2 tablespoon sesame seeds
1 1/4 cups bread or all-purpose flour
2 teaspoons salt
1 1/2 to 1 3/4 cups whole wheat flour
1) In a large bowl, dissolve yeast in warm water. Add sugar, shortening, and sesame seeds. Add white flour and beat until smooth.
2) Add salt and enough remaining whole wheat flour to make a stiff dough. Knead until smooth and elastic.
3) Form dough into a ball and place it in a lightly oiled bowl. Turn it once to coat the surface of the dough with oil. Cover with a cloth and let rest in a warm, draft-free place until doubled in bulk, 1 1/2 to 2 hours.
4) Punch the dough down and let it rest for 10 minutes. Shape into one large loaf and place in a well-greased loaf pan. Let rise again until almost doubled, 45 minutes to an hour.
5) Heat the oven to 400 F.
6) Brush top of loaf with beaten egg and sprinkle with one or two teaspoons sesame seeds. Bake for 25 to 30 minutes, until crust is golden and loaf sounds hollow when tapped on the bottom.
The Big Veg was the mainstay of the Tao menu in its early years. All manner of leftovers can be incorporated into the mix. I like mine on toast with sliced tomato, Bermuda onion and ketchup!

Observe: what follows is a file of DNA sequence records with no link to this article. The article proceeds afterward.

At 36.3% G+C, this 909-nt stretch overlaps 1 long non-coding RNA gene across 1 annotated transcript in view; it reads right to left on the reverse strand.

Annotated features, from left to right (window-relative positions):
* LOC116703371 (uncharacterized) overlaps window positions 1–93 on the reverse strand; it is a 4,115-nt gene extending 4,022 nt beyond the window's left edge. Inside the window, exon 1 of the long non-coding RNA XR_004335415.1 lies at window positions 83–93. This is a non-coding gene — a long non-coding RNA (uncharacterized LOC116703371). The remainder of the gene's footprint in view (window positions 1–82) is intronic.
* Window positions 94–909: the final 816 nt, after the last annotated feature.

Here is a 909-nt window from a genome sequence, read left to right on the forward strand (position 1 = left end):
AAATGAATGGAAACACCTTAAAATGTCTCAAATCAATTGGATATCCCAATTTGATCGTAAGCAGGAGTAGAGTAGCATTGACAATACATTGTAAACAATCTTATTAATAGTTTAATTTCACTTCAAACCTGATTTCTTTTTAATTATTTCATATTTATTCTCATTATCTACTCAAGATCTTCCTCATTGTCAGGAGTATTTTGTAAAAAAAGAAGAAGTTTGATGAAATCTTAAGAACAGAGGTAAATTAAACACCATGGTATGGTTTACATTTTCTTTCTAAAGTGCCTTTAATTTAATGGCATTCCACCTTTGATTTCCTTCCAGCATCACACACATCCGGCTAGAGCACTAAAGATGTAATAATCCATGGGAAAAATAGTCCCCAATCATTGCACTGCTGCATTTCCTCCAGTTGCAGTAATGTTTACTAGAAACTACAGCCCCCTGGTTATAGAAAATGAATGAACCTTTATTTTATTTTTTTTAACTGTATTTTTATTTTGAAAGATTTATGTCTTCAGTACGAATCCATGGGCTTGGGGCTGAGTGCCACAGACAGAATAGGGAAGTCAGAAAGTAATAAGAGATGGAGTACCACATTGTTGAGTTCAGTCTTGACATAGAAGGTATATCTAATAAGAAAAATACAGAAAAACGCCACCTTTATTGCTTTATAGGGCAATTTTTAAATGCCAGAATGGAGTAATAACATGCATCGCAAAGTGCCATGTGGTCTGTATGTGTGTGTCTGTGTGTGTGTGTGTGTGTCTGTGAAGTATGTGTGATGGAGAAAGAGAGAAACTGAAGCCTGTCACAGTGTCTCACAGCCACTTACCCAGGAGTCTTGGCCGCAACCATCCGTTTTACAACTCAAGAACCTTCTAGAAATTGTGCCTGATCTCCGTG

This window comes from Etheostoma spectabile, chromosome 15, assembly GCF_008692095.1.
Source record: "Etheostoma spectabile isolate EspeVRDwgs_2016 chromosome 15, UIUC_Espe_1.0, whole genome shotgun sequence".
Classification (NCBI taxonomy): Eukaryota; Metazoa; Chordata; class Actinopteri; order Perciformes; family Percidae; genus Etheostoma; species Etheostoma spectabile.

Makes 8 veggie burgers
1 1/2 cups soy beans
1 cup finely chopped onions
1 teaspoon finely chopped garlic
3/4 cup grated carrots
1/4 cup ketchup
1 teaspoon salt
Pinch cayenne pepper
1 tablespoon Worcestershire sauce, or soy sauce
1/2 teaspoon thyme
1 cup bread crumbs for breading
Flour for breading
Bread crumbs for breading
Oil for frying
1) Cover soy beans with water and soak overnight. Cook until tender, about 1 1/2 hours. Drain and mash to a paste with a food mill or food processor.
2) Mix beans with remaining ingredients and taste for seasoning. Form into eight patties.
3) Dredge patties lightly in flour, coat with beaten egg and roll in breadcrumbs.
4) In a heavy iron skillet or frying pan, heat about 1/4-inch oil and fry patties until crisp and brown on both sides.
Creamy and delicious, this pretty, pale green dressing merits the enthusiasm it has received from countless Tao customers through the years. It suits a plain green salad as well as an elaborate vegetable or chef’s salad.
Makes 1 1/3 cups
1/3 cup mayonnaise
1/3 cup yogurt
1 1/2 tablespoon cider vinegar
1/2 teaspoon honey
1/8 teaspoon salt
Pinch black pepper
1/2 teaspoon finely chopped parsley
1/8 teaspoon basil
1/8 teaspoon dill weed
3 or 4 spinach leaves
2/3 cup salad oil
In a blender, combine all ingredients except salad oil and puree until smooth. Turn blender on low speed. While motor is still running, slowly pour in oil in a thin stream. When all the oil has been absorbed, turn blender on high speed and blend for a few more seconds to thicken.